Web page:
Mon 5 Mar 2012
Although the Delaware River has always had a long history of flooding, the ever increasing population of people living, working, and travelling on its adjacent watersheds has significantly altered the hydraulics of the tributaries and the floodplain itself. While it is absolutely essential to decrease development in this unprecedented time of increased precipitation and rising sea levels, it is also crucial to carefully assess the potential consequences of our engineering proposals beforehand.
The New York State Department of Environmental Conservation, as reported by the Warren Reporter on April 8, 2011, stated: “New York City has agreed to modifications of releases of water from its reservoir system in the Catskill Mountains to better protect the ecology of the Delaware River in New Jersey and other downriver states, and help provide drought relief and flood protection.” The Express Times in Lehigh Valley, Pennsylvania had also quoted the NYSDEC on June 1, 2011, as contrarily admitting that “reservoirs, which spill into the Delaware River basin when they overflow, have the potential to exacerbate flooding downstream during major storms.”
The NYSDEC’s own website attempted to clarify: “While they are both dams, reservoirs are not flood control dams. Whereas flood control dams are specially designed to remain largely empty to capture major runoff events, reservoirs are designed to remain largely full, reserving water for later uses. However, reservoirs can and do provide some flood protection benefits, because even when full, they reduce downstream peak flow rates during large runoff events.” This assertion might not be true if the reservoirs overflowed beyond their capacity for intentional or unintentional relief from a major storm event.
Organizing a public educational workshop about the risks of building large engineering structures which not only protect, but allow increased development in fragile riparian areas prone to flooding would be a step in the right direction. The Delaware River could be explored from its head in New York State, down past Trenton and Philadelphia and into the Delaware Bay Estuary where it meets the sea. On a field trip, the workshop participants could observe how the land slopes steeply up from the river banks towards the towpath running alongside the Delaware Canal. They would see that while no longer used for mineral transport, the historically preserved waterway is now primarily maintained for flood water containment. Further south, as the land stretches gradually to level out to the shoreline, the workshop participants would see that boat houses close to the water’s edge on stalwart piers must rely eventually on the impermanence of saturated soil in which they are built. Standing as a grim reminder on the high banked roadway are twisted guardrails on their undermined foundations left washed away by recent flooding from hurricanes.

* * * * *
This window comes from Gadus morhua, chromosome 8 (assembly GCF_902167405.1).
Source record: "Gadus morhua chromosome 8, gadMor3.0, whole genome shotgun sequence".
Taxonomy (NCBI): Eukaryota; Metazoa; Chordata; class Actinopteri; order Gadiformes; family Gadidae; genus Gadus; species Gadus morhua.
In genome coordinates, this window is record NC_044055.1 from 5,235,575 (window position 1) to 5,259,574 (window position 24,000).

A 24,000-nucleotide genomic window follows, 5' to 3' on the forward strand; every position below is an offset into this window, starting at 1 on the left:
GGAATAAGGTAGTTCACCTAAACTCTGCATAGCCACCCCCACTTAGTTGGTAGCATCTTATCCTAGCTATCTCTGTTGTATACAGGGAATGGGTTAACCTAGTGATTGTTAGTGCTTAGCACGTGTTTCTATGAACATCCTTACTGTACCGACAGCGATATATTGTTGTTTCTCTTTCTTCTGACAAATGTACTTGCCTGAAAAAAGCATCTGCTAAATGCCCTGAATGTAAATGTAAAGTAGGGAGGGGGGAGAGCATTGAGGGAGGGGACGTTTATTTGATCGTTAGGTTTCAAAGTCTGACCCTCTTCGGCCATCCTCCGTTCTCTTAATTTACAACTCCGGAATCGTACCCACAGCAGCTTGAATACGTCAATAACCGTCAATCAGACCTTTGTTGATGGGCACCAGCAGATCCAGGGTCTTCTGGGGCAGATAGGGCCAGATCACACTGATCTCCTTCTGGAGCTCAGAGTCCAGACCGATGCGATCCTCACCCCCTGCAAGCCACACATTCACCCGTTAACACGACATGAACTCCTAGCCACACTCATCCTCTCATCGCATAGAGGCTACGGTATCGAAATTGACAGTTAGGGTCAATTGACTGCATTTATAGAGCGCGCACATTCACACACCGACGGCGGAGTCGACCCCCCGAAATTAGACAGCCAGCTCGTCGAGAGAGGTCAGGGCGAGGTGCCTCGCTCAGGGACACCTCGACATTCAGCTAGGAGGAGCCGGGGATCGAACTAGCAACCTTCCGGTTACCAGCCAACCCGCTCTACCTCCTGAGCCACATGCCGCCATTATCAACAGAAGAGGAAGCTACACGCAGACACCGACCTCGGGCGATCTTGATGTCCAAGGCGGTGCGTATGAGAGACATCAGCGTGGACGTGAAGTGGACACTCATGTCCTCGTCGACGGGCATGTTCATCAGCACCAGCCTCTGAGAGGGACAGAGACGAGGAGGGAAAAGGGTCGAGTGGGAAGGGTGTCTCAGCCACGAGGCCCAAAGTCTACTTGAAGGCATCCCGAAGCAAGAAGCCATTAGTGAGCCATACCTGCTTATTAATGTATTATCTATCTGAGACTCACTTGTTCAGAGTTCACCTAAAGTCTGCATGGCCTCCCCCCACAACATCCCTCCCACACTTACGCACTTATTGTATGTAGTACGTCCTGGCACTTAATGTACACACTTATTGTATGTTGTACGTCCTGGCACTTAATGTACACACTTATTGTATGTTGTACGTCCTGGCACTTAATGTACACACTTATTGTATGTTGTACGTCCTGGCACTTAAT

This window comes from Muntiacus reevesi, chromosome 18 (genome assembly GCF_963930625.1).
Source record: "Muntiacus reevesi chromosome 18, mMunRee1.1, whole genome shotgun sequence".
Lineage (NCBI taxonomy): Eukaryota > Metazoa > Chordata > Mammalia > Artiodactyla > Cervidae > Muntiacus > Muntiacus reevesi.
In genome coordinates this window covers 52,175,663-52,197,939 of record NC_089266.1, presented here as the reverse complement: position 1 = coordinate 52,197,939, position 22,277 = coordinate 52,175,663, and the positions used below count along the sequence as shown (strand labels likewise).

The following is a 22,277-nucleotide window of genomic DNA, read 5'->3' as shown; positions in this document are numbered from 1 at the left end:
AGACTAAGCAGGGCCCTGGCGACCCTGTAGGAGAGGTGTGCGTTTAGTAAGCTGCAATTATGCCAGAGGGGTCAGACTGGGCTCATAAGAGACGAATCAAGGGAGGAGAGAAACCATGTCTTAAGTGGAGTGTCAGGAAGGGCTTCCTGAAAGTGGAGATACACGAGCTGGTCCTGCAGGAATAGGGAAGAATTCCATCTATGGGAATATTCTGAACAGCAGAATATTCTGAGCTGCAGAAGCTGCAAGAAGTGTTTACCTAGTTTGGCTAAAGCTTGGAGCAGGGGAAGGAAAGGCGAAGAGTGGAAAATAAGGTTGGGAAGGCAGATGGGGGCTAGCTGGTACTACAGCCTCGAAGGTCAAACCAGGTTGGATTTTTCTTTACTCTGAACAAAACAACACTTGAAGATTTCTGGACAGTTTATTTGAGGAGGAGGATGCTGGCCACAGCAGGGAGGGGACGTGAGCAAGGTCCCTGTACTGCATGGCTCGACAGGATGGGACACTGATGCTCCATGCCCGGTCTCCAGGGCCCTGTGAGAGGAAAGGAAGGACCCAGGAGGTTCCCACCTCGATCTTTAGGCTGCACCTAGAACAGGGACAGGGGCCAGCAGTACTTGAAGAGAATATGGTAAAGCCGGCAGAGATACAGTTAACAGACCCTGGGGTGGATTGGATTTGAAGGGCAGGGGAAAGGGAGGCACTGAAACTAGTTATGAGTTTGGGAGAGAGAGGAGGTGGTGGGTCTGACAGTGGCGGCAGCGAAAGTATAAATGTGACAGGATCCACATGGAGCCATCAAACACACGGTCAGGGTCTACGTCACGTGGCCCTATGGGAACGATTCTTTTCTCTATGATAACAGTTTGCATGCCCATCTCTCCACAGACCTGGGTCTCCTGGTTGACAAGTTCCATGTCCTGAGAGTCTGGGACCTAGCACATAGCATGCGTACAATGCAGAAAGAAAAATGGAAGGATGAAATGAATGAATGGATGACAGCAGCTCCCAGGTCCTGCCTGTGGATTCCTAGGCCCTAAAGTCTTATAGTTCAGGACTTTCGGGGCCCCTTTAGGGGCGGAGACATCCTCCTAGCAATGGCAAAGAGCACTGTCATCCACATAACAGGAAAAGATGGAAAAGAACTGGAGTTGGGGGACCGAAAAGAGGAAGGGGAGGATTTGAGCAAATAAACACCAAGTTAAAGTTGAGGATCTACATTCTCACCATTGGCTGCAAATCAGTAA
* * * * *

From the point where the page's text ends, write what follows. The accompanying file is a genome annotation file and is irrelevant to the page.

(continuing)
In another location down river, just across from Bowman’s Hill, one can walk in the soft saturated soil along the shoreline and observe uprooted and toppled trees leaning out over the water, while other trees stand just offshore with circular rivulets lapping up against their bending trunks. Plastic debris furling in the high branches again indicates the ominous water level reached by last year’s hurricanes. It soon becomes obvious that if one desires to live in the valley, it is most desirable to reside up in the high hill towns overlooking the river rather than down in the muddy floodplains, in dread of the inevitable rainstorms to come.
While living in view of a dramatic geological phenomenon such as the Delaware River is primarily one of choice to “live on the edge” in order to flourish in an environment of risk and potential change, a heightened awareness of how to build synchronously and sensitively with a potentially wild river becomes essential.